Picture of smart phone in human hand

World leading smartphone and mobile technology research at Strathclyde...

The Strathprints institutional repository is a digital archive of University of Strathclyde's Open Access research outputs. Strathprints provides access to thousands of Open Access research papers by University of Strathclyde researchers, including by Strathclyde researchers from the Department of Computer & Information Sciences involved in researching exciting new applications for mobile and smartphone technology. But the transformative application of mobile technologies is also the focus of research within disciplines as diverse as Electronic & Electrical Engineering, Marketing, Human Resource Management and Biomedical Enginering, among others.

Explore Strathclyde's Open Access research on smartphone technology now...

Characterising plastic collapse of pipe bend structures

Li, Hongjun and Mackenzie, Donald (2006) Characterising plastic collapse of pipe bend structures. International Journal of Pressure Vessels and Piping, 83 (2). pp. 85-95. ISSN 0308-0161

[img]
Preview
PDF
Mackenzie_D_Characterising_plastic_collapse_of_pipe_bends_Feb_2006.pdf - Final Published Version

Download (344kB) | Preview
[img]
Preview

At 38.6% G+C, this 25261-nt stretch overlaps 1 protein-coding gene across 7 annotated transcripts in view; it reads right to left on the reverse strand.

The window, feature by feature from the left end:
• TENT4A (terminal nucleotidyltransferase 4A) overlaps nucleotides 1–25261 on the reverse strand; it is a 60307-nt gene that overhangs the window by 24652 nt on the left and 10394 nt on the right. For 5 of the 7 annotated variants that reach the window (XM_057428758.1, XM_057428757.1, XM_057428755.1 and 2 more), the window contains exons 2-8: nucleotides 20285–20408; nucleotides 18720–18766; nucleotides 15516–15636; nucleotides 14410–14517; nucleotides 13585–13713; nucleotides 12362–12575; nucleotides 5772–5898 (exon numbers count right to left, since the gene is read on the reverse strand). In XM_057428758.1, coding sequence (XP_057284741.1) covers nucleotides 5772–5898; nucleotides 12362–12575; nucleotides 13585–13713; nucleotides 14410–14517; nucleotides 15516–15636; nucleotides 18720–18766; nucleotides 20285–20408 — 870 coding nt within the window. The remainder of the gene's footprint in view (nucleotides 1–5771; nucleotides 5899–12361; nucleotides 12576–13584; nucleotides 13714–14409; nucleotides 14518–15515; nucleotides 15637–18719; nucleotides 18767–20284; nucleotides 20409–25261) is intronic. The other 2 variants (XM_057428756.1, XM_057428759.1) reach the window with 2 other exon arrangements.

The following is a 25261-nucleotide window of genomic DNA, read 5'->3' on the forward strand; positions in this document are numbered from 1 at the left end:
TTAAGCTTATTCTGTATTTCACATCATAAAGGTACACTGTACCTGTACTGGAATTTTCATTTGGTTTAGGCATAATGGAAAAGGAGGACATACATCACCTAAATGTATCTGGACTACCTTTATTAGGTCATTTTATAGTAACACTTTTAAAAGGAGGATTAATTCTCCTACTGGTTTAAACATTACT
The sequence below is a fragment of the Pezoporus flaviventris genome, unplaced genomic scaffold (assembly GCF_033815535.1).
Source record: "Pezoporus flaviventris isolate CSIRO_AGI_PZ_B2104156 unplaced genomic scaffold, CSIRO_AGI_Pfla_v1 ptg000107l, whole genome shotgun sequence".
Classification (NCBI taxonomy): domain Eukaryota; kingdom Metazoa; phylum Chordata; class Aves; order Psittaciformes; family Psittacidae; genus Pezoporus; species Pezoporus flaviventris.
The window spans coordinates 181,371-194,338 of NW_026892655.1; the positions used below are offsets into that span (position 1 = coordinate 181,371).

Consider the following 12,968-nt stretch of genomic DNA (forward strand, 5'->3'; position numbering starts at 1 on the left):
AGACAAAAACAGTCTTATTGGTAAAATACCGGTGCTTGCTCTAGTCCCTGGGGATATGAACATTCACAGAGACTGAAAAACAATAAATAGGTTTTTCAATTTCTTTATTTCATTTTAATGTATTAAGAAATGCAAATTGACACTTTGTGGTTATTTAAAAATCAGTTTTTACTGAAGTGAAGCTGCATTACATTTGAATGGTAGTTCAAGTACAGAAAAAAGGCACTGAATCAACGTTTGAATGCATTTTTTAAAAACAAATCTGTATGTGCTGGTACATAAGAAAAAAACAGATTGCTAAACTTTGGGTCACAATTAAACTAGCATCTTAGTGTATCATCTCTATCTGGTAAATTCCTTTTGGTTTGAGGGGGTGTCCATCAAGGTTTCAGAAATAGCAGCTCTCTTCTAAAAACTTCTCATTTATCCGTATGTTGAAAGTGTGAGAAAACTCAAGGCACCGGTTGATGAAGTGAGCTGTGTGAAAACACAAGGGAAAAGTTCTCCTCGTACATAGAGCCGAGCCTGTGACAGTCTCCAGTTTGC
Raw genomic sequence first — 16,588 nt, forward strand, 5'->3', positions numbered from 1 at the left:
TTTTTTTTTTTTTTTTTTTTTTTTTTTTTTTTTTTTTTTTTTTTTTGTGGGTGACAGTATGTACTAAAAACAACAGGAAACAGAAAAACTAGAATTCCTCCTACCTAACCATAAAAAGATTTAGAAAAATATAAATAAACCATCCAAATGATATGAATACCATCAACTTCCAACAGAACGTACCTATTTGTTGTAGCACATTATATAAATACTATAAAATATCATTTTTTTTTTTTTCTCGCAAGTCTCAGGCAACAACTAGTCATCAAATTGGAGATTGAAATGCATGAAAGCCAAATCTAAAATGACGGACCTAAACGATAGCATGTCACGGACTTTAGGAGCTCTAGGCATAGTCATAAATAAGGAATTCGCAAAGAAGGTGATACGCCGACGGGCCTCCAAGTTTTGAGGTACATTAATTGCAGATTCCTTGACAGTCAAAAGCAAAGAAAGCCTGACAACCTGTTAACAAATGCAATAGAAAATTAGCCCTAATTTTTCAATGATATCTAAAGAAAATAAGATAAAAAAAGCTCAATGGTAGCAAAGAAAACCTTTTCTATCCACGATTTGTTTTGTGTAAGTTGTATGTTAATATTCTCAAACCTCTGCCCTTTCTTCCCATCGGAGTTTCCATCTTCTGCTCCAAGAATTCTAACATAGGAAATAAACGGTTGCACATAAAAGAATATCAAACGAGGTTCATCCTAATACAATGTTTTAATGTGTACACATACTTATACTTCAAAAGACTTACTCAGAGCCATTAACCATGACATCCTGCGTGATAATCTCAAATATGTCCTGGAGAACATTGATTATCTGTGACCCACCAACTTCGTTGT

Text (strathprints006089)
strathprints006089.pdf - Accepted Author Manuscript

Download (403kB) | Preview

Abstract

Two recently proposed design by analysis criteria of plastic collapse based on plastic work concepts, the plastic work (PW) criterion and the plastic work curvature (PWC) criterion, are applied to a strain hardening pipe bend arrangement subject to combined pressure and in-plane moment loading. Calculated plastic pressure-moment interaction surfaces are compared with limit surfaces, large deformation analysis instability surfaces and plastic load surfaces given by the ASME Twice Elastic Slope criterion and the tangent intersection criterion. The results show that both large deformation theory and material strain hardening have a significant effect on the elastic-plastic response and calculated static strength of the component. The PW criterion is relatively simple to apply in practice and gives plastic load values similar to the tangent intersection criterion. The PWC criterion is more subjective to apply in practice but it allows the designer to follow the development of the gross plastic deformation mechanism in more detail. The PWC criterion indicates a more significant strain hardening strength enhancement effect than the other criteria considered, leading to a higher calculated plastic load.